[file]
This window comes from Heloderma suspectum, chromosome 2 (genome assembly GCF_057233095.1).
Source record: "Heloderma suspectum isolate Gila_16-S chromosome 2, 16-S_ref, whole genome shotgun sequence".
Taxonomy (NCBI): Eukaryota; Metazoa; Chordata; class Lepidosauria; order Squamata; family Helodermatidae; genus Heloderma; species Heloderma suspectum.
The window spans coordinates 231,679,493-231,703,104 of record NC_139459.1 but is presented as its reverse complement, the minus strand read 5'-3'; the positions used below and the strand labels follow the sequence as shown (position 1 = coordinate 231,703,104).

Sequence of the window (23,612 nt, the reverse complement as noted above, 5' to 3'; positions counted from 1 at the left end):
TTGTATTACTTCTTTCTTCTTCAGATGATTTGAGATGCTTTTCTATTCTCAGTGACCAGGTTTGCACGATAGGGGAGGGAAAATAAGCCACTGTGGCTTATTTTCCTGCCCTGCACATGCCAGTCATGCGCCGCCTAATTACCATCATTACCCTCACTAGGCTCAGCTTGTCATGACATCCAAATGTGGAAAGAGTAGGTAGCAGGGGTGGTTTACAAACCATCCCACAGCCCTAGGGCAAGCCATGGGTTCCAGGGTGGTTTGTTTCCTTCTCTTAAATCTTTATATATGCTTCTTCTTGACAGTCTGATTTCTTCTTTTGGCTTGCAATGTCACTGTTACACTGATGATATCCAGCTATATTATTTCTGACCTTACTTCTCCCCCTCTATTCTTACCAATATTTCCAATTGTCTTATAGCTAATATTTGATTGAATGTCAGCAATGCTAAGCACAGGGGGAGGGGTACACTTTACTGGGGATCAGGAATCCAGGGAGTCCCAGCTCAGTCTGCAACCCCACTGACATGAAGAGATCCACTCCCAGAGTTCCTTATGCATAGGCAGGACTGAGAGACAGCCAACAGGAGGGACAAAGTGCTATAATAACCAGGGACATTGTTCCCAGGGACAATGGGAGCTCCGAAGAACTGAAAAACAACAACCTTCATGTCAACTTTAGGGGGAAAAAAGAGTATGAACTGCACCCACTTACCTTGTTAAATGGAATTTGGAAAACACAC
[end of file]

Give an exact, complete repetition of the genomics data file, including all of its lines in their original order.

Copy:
This window comes from Heloderma suspectum, chromosome 2 (genome assembly GCF_057233095.1).
Source record: "Heloderma suspectum isolate Gila_16-S chromosome 2, 16-S_ref, whole genome shotgun sequence".
Taxonomy (NCBI): Eukaryota; Metazoa; Chordata; class Lepidosauria; order Squamata; family Helodermatidae; genus Heloderma; species Heloderma suspectum.
The window spans coordinates 231,679,493-231,703,104 of record NC_139459.1 but is presented as its reverse complement, the minus strand read 5'-3'; the positions used below and the strand labels follow the sequence as shown (position 1 = coordinate 231,703,104).

Sequence of the window (23,612 nt, the reverse complement as noted above, 5' to 3'; positions counted from 1 at the left end):
TTGTATTACTTCTTTCTTCTTCAGATGATTTGAGATGCTTTTCTATTCTCAGTGACCAGGTTTGCACGATAGGGGAGGGAAAATAAGCCACTGTGGCTTATTTTCCTGCCCTGCACATGCCAGTCATGCGCCGCCTAATTACCATCATTACCCTCACTAGGCTCAGCTTGTCATGACATCCAAATGTGGAAAGAGTAGGTAGCAGGGGTGGTTTACAAACCATCCCACAGCCCTAGGGCAAGCCATGGGTTCCAGGGTGGTTTGTTTCCTTCTCTTAAATCTTTATATATGCTTCTTCTTGACAGTCTGATTTCTTCTTTTGGCTTGCAATGTCACTGTTACACTGATGATATCCAGCTATATTATTTCTGACCTTACTTCTCCCCCTCTATTCTTACCAATATTTCCAATTGTCTTATAGCTAATATTTGATTGAATGTCAGCAATGCTAAGCACAGGGGGAGGGGTACACTTTACTGGGGATCAGGAATCCAGGGAGTCCCAGCTCAGTCTGCAACCCCACTGACATGAAGAGATCCACTCCCAGAGTTCCTTATGCATAGGCAGGACTGAGAGACAGCCAACAGGAGGGACAAAGTGCTATAATAACCAGGGACATTGTTCCCAGGGACAATGGGAGCTCCGAAGAACTGAAAAACAACAACCTTCATGTCAACTTTAGGGGGAAAAAAGAGTATGAACTGCACCCACTTACCTTGTTAAATGGAATTTGGAAAACACAC